The year 2016 appears to be one of the toughest for the Middle East and North Africa (MENA) region as their governments face serious policy challenges. The biggest challenge for oil exporters is managing their finances and diversification strategies with oil below $45 a barrel. Fiscal consolidation in a difficult sociopolitical environment and spillovers from conflicts are creating challenges for oil importers as well. Real GOP growth in MENA for 2016 is projected to fall to its lowest level since 2013 -- 2.3 percent -- lower than last year's growth by half a percentage point and about one percentage point lower than predicted in April 2016. It is clear that the disappointing performance of the MENA economies, and possibly the global economy, is partly due to the rise of terrorist attacks and spread of violent extremism. In this report, we attempt to shed light on the underlying causes of this phenomenon by applying an economic perspective to the demand for and supply of violent extremists. Looking at a dataset on foreign fighters joining Daesh, we find that the factors most strongly associated with foreign individuals' joining Daesh have to do with a lack of inclusion -- economic, social and religious -- in their country of origin. Promoting greater inclusion, therefore, could not only bring down the level of violent extremism, but it could improve economic performance in the MENA region.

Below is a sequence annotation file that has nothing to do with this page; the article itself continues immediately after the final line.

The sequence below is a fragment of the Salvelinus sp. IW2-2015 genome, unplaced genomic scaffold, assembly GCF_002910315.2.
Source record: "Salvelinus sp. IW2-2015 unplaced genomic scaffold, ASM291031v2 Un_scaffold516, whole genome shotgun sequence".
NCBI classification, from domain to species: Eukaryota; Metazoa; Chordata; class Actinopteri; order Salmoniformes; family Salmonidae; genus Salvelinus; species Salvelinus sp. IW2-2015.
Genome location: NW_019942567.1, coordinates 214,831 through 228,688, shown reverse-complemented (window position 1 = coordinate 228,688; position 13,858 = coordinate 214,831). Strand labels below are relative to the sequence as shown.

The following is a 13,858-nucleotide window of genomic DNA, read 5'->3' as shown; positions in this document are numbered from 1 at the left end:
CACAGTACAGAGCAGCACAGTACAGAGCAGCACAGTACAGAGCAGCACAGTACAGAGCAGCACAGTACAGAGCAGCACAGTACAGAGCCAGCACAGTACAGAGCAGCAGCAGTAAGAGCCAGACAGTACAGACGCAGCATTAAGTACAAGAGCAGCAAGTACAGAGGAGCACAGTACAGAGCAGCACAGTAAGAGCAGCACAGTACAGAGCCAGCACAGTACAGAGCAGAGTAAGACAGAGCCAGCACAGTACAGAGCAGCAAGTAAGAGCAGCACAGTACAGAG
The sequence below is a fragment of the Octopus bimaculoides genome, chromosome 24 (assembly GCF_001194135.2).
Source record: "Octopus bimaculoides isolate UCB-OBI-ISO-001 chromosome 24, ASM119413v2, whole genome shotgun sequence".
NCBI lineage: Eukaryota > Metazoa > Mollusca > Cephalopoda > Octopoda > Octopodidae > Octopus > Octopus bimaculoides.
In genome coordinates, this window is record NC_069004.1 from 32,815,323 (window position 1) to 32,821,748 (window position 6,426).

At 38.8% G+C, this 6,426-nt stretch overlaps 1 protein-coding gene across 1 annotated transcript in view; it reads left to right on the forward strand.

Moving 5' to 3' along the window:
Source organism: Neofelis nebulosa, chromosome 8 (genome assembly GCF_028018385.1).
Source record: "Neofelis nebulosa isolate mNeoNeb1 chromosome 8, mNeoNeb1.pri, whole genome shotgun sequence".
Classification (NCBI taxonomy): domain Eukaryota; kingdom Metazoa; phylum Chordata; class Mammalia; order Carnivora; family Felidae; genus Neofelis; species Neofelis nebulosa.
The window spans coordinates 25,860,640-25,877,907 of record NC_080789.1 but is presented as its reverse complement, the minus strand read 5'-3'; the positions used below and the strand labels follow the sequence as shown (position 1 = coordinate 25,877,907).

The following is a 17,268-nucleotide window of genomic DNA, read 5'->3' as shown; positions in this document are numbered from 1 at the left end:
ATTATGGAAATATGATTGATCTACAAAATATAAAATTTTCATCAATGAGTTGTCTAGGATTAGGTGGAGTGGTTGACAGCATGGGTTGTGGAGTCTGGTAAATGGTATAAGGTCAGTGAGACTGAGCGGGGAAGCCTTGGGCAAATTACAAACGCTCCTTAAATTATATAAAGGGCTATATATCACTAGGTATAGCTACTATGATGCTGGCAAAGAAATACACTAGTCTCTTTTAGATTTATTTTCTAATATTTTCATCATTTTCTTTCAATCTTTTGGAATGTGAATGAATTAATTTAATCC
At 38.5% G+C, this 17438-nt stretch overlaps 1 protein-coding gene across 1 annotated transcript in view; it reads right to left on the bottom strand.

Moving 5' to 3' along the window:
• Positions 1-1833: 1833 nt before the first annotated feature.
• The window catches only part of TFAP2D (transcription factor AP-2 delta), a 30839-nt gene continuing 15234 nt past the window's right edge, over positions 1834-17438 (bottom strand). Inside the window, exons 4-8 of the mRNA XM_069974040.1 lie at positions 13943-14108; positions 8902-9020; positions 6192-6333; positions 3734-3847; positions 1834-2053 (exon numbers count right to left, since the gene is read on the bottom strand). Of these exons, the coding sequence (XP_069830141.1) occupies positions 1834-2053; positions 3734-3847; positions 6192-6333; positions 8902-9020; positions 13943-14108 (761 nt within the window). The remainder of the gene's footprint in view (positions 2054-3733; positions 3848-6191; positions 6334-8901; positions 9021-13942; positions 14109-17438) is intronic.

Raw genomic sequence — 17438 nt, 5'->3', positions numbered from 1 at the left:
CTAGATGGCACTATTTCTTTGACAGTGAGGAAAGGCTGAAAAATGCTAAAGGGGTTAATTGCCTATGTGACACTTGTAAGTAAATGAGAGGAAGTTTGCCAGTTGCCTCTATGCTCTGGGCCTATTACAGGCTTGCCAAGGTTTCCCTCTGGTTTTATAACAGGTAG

Devarajan, Shantayanan, Lili Mottaghi, Quy-Toan Do, Anne Brockmeyer, Clement Joubert, Kartika Bhatia and Mohamed Abdel-Jelil. 2016. "Economic and Social Inclusion to Prevent Violent Extremism." Middle East and North Africa Economic Monitor, October 2016: Economic Perspectives on Violent Extremism (October). http://elibrary.worldbank.org/doi/abs/10.1596/978-1-4648-0990-3